Trump speaks to reporters at the White House.
All US troops in Afghanistan should be “home by Christmas,” President Donald Trump said on Wednesday, just hours after his national security adviser said Washington would reduce its forces in Afghanistan to 2,500 by early next year.
A landmark deal between the United States and the Taliban in February said foreign forces would leave Afghanistan by May 2021 in exchange for counterterrorism guarantees from the Taliban, which agreed to negotiate a permanent ceasefire and a power-sharing formula with the Afghan government.
Trump and other officials have said the United States will go down to between 4,000 and 5,000 troops in Afghanistan around November.
Beyond that, officials have said that a reduction will depend on conditions in Afghanistan.
On Twitter, Trump said: “We should have the small remaining number of our BRAVE Men and Women serving in Afghanistan home by Christmas!”
It was unclear whether Trump was giving an order or verbalizing a long-held aspiration.
Trump, who is seeking re-election next month, has made walking away from “ridiculous endless wars” the cornerstone of his foreign policy, even though thousands of troops remain in Iraq, Syria and Afghanistan.
Just hours before Trump’s tweet, national security adviser Robert O’Brien said the United States had less than 5,000 troops in Afghanistan currently and would go down to 2,500 by early next year.
“Ultimately, the Afghans themselves are going to have to work out an accord, a peace agreement. ... It’s going to be slow progress, it’s going to be hard progress, but we think it’s a necessary step - we think Americans need to come home,” O’Brien told an event at the University of Nevada, Las Vegas.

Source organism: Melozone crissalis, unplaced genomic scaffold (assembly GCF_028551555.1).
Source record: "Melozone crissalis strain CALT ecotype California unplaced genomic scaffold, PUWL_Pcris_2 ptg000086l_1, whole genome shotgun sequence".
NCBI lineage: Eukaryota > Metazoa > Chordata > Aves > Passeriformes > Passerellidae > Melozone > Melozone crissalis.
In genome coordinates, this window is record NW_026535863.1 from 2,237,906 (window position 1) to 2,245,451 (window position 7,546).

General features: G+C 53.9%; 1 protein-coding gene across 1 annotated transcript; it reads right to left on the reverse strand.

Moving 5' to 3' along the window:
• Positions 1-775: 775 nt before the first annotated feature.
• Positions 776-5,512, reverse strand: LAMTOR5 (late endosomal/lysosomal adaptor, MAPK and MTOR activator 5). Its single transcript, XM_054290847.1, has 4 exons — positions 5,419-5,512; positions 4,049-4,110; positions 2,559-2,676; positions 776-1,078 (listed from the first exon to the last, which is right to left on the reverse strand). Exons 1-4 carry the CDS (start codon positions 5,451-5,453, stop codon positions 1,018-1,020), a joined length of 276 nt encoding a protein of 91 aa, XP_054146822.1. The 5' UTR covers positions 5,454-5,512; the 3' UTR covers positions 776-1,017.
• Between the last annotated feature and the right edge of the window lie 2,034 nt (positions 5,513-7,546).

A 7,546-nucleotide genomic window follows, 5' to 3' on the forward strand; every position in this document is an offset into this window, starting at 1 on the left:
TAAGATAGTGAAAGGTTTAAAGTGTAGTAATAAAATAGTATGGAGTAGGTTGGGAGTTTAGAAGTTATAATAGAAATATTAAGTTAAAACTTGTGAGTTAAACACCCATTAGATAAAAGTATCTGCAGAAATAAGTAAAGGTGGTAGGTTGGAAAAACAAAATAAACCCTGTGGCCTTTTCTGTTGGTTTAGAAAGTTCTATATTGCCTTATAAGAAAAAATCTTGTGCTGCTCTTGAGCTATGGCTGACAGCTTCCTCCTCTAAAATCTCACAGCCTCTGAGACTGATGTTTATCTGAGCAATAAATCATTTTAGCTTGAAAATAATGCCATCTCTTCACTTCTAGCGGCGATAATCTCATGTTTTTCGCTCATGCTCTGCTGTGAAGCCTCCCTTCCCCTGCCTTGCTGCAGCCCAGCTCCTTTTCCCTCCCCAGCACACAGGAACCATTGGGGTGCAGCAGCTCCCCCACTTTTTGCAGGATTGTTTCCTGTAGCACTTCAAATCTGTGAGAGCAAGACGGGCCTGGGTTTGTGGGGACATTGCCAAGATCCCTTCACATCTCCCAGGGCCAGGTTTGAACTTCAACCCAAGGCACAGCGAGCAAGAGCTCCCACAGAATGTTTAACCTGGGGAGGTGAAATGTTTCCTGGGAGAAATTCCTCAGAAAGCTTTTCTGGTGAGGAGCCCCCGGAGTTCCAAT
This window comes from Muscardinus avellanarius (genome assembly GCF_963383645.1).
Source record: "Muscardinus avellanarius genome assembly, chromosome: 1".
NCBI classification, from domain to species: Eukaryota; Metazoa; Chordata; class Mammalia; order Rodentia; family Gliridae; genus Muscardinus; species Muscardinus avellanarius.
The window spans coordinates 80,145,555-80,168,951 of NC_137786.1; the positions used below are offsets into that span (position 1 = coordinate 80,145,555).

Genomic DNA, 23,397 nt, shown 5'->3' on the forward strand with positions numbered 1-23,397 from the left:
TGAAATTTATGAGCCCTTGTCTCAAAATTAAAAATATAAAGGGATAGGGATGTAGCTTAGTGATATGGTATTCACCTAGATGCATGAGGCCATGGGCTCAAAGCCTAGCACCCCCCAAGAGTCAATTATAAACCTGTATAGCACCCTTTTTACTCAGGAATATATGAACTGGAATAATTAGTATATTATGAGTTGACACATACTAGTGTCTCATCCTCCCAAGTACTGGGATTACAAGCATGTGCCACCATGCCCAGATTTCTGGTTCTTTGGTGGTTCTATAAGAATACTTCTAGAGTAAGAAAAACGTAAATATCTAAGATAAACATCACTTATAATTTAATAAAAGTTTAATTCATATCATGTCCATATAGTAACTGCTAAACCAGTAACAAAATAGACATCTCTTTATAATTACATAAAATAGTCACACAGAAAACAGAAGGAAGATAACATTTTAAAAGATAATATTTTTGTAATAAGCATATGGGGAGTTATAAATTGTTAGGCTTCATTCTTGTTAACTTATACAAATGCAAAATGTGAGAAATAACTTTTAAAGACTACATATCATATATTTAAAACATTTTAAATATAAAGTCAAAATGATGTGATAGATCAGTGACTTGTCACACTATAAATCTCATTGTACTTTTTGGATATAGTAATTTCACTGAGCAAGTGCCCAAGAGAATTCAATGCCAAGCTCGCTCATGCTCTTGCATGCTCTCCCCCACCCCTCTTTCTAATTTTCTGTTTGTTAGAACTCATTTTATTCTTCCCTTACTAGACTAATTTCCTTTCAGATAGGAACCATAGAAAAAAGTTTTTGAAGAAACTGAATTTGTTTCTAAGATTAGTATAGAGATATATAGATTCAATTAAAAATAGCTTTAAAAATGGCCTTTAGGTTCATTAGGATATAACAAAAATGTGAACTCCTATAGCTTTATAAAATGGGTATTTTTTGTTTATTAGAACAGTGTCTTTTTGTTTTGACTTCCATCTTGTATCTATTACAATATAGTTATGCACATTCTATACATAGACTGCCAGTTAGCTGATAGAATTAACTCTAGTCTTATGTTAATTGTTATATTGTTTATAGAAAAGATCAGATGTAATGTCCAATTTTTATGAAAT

The National Security Council and White House did not immediately respond to a request for comment.
The White House’s plan for the drawdown will almost certainly be subject to review should Trump lose his bid for a second term in the Nov. 3 election.
Trump’s comments could further weaken the Afghan government’s leverage during negotiations with the Taliban.
While the talks have been taking place in Qatar’s capital, Doha, scores of Afghan soldiers and Taliban fighters have been killed in clashes. Dozens of civilians have also died in recent weeks.
Testifying before a US House of Representatives committee last month, US Special Envoy Zalmay Khalilzad said that once the number of US troops reached 4,500, the administration “would do an evaluation of ties and actions that we have taken and make decisions on that.”
About 2,400 US service members have been killed in the Afghan conflict and many thousands more wounded.
Wednesday also marks 19 years since the United States invaded Afghanistan to topple the Taliban rulers who had harbored al Qaeda militants who attacked the United States on Sept.11, 2001.
"The idea of visiting at a time when violence is increasing [in Afghanistan] is to assure you, President Ghani, that the people and the government of Pakistan have only one concern; peace in Afghanistan.
President Joe Biden’s newly appointed national security adviser, Jake Sullivan, spoke with his Afghan counterpart Hamdullah Mohib and “made clear the United States’ intention to review” the deal, National Security Council spokeswoman Emily Horne said.
In October 2001 I was standing on a hilltop 40 miles north of Kabul watching US aircraft bomb the Taliban front line. The night sky was lit up with the flash of explosions and the sparkle of ineffectual anti-aircraft fire. It was fairly obvious who was going to come out the winner.
As the last US combat troops prepare to leave Afghanistan, the question arises: When is the war really over? For Afghans the answer is clear but grim: no time soon. An emboldened Taliban insurgency is making battlefield gains, and prospective
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